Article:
- June 15, 2008
Matthew 11:28-30; John 14:23-26; 1 Corinthians 3:1-3; Hebrews 5:11-14
There is a piece of my educational past about which I am not particularly proud. In my junior year of high school, I signed up for accelerated Algebra 2. The teacher was a very likeable fellow. He was a bit unorthodox in his methodology (at least as far as I was familiar). He laughed and joked and made up problems in his head for examples rather than following the book page for page.
Perhaps the most peculiar thing that I discovered about him was that although he assigned homework, he never took it up. As my adolescent logic kicked in, I decided that if he didn’t take it up, I wouldn’t have to bother doing any homework. It seemed like a great plan … until the tests. Then I learned a valuable lesson from a painful experience: The day-to-day learning must take place if I am going to gain an understanding and mastery of the subject. My final grade for Algebra 2 was not a passing grade. I had to repeat the course the next year. I did not, however, repeat my mistake.
The Christian life bears some striking similarities to my math class in high school. There are day-to-day assignments no one is grading. But failure to learn from the day-to-day leads to a dismal performance on the day of testing. We often have been guilty of over-simplifying what the Christian life looks like: thinking regular weekly attendance at a morning worship gathering is sufficient. Scripture paint a different picture. In each of the three passages, the concept of learning as an on-going behavior is prominent.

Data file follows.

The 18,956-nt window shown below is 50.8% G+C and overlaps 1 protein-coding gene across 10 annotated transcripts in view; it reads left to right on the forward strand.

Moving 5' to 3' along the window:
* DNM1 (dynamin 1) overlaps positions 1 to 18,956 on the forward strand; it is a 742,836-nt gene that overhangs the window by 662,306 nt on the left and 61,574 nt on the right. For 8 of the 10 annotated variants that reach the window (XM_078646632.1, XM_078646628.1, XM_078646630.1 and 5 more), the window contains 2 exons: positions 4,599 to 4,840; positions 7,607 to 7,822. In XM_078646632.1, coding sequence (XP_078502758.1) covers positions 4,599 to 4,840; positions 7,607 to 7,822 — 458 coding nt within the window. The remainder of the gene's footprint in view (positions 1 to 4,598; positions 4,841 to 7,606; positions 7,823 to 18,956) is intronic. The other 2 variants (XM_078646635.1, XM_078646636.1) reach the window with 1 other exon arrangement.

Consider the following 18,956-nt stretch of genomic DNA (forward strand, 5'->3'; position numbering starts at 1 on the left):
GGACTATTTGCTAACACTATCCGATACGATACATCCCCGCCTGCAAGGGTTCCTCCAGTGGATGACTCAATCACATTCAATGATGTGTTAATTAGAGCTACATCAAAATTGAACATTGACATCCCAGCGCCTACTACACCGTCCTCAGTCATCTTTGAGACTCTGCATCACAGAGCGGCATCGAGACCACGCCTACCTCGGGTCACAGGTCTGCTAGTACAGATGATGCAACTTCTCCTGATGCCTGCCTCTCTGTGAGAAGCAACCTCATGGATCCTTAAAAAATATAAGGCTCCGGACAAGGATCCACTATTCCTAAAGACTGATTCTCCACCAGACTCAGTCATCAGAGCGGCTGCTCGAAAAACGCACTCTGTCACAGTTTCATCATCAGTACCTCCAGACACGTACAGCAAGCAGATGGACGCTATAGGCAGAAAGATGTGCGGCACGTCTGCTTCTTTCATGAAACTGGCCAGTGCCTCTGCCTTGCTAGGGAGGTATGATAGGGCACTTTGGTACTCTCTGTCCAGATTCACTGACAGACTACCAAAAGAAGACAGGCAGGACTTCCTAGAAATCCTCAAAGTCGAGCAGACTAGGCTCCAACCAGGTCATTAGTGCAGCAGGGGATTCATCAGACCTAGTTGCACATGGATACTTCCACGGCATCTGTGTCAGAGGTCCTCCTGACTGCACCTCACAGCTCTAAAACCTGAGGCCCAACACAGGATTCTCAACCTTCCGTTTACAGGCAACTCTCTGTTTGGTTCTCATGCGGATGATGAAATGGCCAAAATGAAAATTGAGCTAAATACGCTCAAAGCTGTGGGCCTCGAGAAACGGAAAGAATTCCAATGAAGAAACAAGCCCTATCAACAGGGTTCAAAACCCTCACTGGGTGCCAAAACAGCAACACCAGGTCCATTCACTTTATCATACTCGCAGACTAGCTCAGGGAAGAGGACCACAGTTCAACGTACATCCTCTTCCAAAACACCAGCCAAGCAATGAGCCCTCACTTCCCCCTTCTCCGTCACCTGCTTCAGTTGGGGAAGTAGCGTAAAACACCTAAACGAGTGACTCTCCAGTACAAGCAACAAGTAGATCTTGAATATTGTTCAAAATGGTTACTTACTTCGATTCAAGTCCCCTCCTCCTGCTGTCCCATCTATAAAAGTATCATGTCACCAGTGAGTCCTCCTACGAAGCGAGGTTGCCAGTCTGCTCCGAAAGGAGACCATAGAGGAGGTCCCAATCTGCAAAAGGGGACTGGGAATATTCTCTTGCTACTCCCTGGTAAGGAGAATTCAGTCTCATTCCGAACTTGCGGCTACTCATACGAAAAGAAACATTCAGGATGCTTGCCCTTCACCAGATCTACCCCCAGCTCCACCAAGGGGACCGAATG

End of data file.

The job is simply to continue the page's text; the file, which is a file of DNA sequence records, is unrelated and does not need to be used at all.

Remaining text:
Jesus’ statement in Matthew “come unto me” (v. 29) is a well known offer. Many weary and burdened souls have sought respite in the words of the Savior. But in the midst of the offer to lighten the load we find the command, “learn from me.” The emphatic nature of taking a yoke is understandable, but the command to learn seems out of place to the hearers today.
Too often we hope someone learns a part of what we are teaching. Teachers constantly look for new ways to communicate in the hopes a student is paying attention. In calling an individual to discipleship—day-to-day learning—Jesus implies learning is not an option. It is something that must be done.
Now that I am in full math remembrance mode, may I share another story? One Christmas break, I was helping a friend who had fallen behind in her Geometry studies. I went over to see if I could offer any assistance. When my friend opened the book to chapter seven, she could make no sense of what the assignment was asking. In frustration, she showed me the pages of the chapter that offered no support for the expectations in the problems.
I asked a simple question: “Did you cover those concepts in the last chapter?” My friend was floored. It never had dawned on her that she was supposed to actually remember the details from previous chapters. In her mind, once the chapter was done, so were those concepts. It helped bring her into better focus on the subject of geometry.
Have you run into Christians who look at their faith in much the same way my friend looked at geometry? In John’s Gospel, we find the expectation of learning put into action.
The mark of one who is following after the Master is putting into practice all they have learned from Him. Jesus draws the line clearly: If you love me, you’ll obey me. If you do not obey me, then your love for me is suspect.
A.W. Tozer is quoted as saying: “The Bible recognizes no faith that does not lead to obedience, nor does it recognize any obedience that does not spring from faith. The two are at opposite sides of the same coin.”
The focus on the Christian life is not learning a lesson and then discarding it. It is a lifetime of continually learning from our Savior, applying his truth to every area of our lives, and allowing our lives to be marked by more
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